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Immigration reform’s crossroads to impact Arizona’s economy

After years of
barreling down the
rough road of contentious
debate, which
was destined for
repeated dead end,
the nation finally appears
headed toward
comprehensive immigration
reform —
including a pathway
to citizenship.

Obstacles obviously remain before
reaching that coveted destination, but
newfound civil dialogue and consensus for
resolving the legal status of 11 million undocumented
residents appear promising.

All indicators are that the nation is on
way to establishing long-lasting federal
immigration public policy that is both
humane and pragmatic.

There are, however, important details
to be worked out, not the least of which is
clearly defining the consequences of the
crossroads that many individuals and families
soon will face: Which road to take?

Do they take the longer, more costly
route for a pathway to U.S. citizenship?
Or do they take the short cut, settling
for legal residency to end the very real
threat of deportation?

No doubt such a decision will be an
individual one, depending on a family’s
circumstance. Just as certain is that the resulting
impact will be collective, especially
in a state such as Arizona where there are
perhaps 190,000 undocumented workers.

A new report by Morrison Institute
Latino Public Policy Center uses various
data, established formulas and straightline
projections to illustrate the ripple
effect such a decision will have overall on
Arizona’s economy.

Citizenship or Something Less? Economic
Implications for Arizona, which is
available at MorrisonInstitute.asu.edu/
Latinos, notes: A reasonable, conservative
estimate is that a path to citizenship could
mean about $174 million to $246 million
in additional individual income a year in
Arizona, and these additional earnings
would go mostly to low-income families,
making them more financially secure.

When including the state multiplier
effect of $1.17 economic impact per additional
$1 in income, the actual impact for
Arizona would be closer to $300 million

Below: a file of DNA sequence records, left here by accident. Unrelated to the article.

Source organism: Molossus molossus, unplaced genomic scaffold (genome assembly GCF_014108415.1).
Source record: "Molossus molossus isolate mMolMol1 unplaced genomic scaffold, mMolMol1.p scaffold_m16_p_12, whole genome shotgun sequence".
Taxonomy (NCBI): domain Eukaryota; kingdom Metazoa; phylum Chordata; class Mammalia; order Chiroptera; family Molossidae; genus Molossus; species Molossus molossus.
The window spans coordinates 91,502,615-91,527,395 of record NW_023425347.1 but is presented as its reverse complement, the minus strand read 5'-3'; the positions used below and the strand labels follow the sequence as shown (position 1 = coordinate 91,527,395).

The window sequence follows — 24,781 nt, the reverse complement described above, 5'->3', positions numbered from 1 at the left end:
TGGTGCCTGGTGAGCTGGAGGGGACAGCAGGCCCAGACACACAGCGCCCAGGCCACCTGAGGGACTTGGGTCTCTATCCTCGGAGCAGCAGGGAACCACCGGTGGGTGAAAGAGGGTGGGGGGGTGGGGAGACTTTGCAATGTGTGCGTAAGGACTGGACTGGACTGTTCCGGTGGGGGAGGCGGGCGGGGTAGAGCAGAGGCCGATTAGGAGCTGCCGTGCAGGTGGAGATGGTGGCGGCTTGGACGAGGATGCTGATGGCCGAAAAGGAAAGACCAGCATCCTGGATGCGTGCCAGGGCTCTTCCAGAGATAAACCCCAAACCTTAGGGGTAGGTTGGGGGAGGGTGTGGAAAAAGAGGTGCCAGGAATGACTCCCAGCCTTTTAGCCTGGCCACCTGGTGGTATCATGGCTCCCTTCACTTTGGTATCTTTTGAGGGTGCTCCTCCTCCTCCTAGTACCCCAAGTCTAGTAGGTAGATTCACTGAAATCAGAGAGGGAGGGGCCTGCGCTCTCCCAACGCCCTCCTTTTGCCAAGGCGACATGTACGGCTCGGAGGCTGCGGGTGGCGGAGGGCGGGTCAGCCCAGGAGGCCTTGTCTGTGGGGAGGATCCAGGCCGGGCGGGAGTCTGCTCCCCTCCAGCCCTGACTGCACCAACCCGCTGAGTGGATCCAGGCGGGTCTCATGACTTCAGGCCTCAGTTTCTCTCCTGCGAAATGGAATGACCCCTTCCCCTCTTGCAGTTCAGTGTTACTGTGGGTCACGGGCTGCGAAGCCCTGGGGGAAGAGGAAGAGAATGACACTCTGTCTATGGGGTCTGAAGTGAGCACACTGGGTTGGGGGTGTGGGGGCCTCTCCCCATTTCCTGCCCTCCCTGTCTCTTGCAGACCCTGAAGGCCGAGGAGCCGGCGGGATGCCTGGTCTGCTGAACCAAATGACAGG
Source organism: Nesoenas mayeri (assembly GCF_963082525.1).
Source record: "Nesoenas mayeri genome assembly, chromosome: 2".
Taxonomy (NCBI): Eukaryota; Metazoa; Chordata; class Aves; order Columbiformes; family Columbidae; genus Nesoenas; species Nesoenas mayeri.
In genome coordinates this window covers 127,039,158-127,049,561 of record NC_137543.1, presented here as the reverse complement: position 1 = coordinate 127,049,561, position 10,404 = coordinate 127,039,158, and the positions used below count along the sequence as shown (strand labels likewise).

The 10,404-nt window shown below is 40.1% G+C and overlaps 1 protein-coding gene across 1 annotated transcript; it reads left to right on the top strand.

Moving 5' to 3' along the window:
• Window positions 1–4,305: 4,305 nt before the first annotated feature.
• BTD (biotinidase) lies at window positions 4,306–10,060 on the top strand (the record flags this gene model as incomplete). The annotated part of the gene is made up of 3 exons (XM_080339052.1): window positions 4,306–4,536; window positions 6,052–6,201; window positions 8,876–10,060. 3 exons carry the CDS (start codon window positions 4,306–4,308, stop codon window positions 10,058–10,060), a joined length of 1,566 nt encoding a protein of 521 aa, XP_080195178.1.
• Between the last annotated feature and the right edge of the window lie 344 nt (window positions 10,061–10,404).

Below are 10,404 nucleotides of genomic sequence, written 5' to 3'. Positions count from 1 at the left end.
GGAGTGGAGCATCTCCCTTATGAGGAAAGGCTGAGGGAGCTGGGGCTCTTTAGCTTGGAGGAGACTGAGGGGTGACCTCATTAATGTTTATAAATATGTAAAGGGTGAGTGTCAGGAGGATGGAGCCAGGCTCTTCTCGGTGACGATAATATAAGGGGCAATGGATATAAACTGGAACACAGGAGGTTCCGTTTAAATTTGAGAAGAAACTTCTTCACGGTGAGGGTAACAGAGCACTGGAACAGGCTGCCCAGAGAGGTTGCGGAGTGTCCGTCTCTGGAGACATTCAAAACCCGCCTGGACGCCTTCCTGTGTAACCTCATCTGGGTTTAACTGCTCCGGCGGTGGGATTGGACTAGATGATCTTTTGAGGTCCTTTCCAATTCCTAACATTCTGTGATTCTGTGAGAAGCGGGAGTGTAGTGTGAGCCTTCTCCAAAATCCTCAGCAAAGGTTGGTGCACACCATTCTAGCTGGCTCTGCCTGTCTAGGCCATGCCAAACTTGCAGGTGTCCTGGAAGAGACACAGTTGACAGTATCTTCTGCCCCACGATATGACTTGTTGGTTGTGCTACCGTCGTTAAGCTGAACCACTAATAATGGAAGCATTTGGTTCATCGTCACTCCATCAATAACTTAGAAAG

per year as a result of U.S. citizenship.
Again, these are conservative estimates.
The report, researched and written by
policy analyst Mike Slaven, takes several
factors into account, including that not
all undocumented residents will choose
citizenship even if offered, as well as the
fact that simply having citizenship status
doesn’t automatically translate into a better
income.

But there is ample evidence that citizenship
does provide better opportunity for
individuals, which in turn usually results in
elevating the quality of life — for both the
individual and state.

In short, Arizona would benefit exponentially
according to the number of
undocumented workers who pick U.S. citizenship
over simple legal resident status,
should those two choices be offered.
The road to citizenship, however, can
be frustratingly long, cumbersome and
costly. The quickest pathway to citizenship
being discussed is about 13 years, with
other estimates going several years beyond
that for Arizona’s estimated 360,000
undocumented residents (both workers
and non-workers).

There also are political factors at play,
including attempts to steer public policy
and affected individuals one way or another
regarding eventual legal status.

But there are economic factors to be
considered as well, with the impact of
such a crossroads decision resonating for
all and for many years to come.

Joseph Garcia is Director of the Morrison
Institute Latino Public Policy Center.